Singh, popular in Punjab, Haryana and Rajasthan as a rockstar saint, burst into the national consciousness last year, when he directed and starred in two films – MSG: The Messenger and MSG-2: The Messenger.
While the first instalment is estimated to have grossed Rs 126 crore (Rs 1.26 billion) in box-office collections, MSG-2, according to Aditya Insaan, the Dera’s spokesperson, has entered the Rs 500-crore (Rs 5 billion) league recently. “The objective was to convey a social message in an interesting and entertaining format,” he says.
The response to the first two instalments appears to have goaded Singh to direct and star in two more – MSG: Online Gurukul and MSG: The Warrior, to be released later this year.
Additionally, Singh has taken the MSG franchise launching a line of eatables, cosmetics and grocery items this January. A singer, composer and lyricist, Singh also has a line of music CDs, speeches and discourses available for sale. Further plans include taking his consumer products into international markets and looking at means to leverage technology, Aditya Insaan said.
While revenues for both Sri Sri and Dera Sacha Sauda are not available, there is no denying the potential of the business ventures promoted by these organisations, experts say.
“If marketed and distributed in an organised manner, these businesses have the potential to do what a Patanjali has,” Dutta says.
Kishore Biyani, chief executive officer, Future Group, who saw the trend coming earlier, wasting no time to tie-up with Patanjali last year, says, “The customer is king. It is what he or she dictates that counts.”
Other gurus in FMCG space
Sadhguru Jaggi Vasudev: Popular with corporates for his spiritual discourses, Sadhguru set up the Isha Foundation in 2012. This has a commercial arm that sells food, personal care and wellness products. Has a strong presence in the south and is slowly expanding to the north in Delhi and Uttar Pradesh
Bochasanwasi Shri Akshar Purushottam Swaminarayan Sanstha (BAPS): An institution that runs 800 Swaminarayan temples in India, US and UK, besides Akshardham temples in New Delhi and Gandhinagar, Gujarat. The institution manufactures and markets FMCG products under the BAPS Amrut brand, which is strong with its follower base.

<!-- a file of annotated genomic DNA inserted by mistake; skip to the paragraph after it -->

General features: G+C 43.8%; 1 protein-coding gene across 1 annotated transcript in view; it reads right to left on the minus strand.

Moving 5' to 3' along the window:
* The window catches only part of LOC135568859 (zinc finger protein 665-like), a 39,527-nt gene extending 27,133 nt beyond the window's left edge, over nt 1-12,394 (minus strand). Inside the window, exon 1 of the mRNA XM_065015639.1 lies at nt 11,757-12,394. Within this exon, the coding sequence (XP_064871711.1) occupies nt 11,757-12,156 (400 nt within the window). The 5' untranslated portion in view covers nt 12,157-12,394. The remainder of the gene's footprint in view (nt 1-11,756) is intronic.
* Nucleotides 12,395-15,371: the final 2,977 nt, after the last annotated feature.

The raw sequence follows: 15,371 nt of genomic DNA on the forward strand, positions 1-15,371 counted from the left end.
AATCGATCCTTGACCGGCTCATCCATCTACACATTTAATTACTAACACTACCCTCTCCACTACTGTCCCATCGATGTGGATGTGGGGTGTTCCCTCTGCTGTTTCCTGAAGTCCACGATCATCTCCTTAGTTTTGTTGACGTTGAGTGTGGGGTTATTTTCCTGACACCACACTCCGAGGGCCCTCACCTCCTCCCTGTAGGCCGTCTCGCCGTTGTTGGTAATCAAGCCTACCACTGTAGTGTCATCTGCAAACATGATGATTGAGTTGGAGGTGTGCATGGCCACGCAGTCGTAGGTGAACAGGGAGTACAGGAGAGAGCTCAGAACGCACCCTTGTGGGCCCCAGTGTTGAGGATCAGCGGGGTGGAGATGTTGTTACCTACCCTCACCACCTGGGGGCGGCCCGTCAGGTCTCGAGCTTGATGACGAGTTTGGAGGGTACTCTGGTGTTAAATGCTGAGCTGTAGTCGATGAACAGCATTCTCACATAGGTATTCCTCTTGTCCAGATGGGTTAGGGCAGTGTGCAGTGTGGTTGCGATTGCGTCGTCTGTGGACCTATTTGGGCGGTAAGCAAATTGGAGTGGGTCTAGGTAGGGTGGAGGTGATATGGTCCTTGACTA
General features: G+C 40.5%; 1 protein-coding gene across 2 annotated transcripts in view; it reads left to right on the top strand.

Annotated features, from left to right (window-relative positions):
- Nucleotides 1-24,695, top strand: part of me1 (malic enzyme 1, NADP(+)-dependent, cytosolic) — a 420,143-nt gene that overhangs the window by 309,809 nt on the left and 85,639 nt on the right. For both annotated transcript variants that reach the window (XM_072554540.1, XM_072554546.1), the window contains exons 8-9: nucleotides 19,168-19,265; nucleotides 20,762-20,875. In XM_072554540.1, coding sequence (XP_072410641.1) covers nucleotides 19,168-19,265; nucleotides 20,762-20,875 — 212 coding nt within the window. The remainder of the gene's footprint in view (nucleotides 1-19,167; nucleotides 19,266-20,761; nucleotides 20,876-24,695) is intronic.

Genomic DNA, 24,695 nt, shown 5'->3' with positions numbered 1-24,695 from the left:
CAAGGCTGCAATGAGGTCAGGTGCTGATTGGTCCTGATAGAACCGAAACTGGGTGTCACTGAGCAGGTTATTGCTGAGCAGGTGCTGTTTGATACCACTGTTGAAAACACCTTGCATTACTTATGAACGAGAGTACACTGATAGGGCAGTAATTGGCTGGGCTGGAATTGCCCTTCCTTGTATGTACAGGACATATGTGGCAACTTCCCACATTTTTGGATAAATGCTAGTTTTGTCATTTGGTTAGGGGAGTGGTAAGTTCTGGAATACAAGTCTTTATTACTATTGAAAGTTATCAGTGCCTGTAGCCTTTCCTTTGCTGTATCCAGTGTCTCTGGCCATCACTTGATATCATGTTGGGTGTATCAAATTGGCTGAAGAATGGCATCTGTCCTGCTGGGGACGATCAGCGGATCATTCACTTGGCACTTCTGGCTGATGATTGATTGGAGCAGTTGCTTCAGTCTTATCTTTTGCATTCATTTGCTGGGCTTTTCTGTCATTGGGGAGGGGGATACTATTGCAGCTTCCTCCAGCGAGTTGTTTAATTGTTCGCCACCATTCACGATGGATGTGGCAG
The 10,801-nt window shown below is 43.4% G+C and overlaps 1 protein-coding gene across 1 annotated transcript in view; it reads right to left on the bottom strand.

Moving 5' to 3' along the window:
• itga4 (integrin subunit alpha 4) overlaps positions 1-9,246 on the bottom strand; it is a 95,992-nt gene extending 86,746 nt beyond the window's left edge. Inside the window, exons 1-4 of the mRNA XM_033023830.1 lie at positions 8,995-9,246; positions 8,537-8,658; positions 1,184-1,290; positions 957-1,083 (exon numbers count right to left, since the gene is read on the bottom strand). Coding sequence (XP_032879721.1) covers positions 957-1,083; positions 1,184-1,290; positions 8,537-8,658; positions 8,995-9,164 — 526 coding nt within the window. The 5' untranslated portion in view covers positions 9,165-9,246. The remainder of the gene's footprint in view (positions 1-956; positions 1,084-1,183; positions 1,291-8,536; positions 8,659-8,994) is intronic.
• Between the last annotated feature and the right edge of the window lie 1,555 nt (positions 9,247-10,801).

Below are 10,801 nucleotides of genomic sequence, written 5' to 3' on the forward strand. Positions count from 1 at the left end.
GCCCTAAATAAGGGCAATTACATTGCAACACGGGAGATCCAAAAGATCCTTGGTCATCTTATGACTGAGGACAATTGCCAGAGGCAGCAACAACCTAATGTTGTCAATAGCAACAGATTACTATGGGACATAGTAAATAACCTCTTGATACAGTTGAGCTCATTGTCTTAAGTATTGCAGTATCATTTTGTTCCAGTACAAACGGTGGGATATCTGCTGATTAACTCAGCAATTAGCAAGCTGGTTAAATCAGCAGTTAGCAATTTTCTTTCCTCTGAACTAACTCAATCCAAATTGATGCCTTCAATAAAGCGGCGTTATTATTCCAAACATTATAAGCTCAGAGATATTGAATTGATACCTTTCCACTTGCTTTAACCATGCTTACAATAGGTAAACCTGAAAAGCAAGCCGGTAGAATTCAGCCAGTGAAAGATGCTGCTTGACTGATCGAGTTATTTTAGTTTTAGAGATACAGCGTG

Aurobindo Ashram: A community based in Puducherry which considers spiritual thinker Sri Aurobindo as their guru. The ashram, which produced goods for its own consumption, has now stepped into the commercial market with incense sticks, soaps, candles, perfumes and furniture
Televangelism: Big in the US. Estimated to be a nearly $2.5-3 billion business; the ecosystem revolves around tele-evangelists, who much like Indian babas and spiritual gurus extend their franchise into merchandise and products
Trappist beer: Brewed by Trappist monks, a Roman Catholic religious order; the beer is popular in Europe and the US and sells under brand names such as Achel, Chimay, Gregorius, Spencer, La Trappe and Orval
Products made by cloistered orders: The West is gradually waking up to products made by nuns and monks, mostly cloistered, who are known to be self-sufficient. Products, considered high on quality, include everything from food to non-food items such as furniture. Made popular by websites such as LaserMonks, Monastry Greetings etc in the US; has a loyal consumer base
Tourism: A massive tourist eco-system revolves around places such as the Vatican, centre of the Roman Catholic Church, Mecca, Jerusalem etc. Tourists visiting the Sistine Chapel and Vatican Museum, for instance, estimated to be at least five million annually; earning the Vatican nearly $90-100 million in revenue
Land: Religious groups in general are among the biggest land owners in the world; some like the Church of England have monetised it; to create a $7 billion investment corpus, while others such as the Roman Catholic Church haven't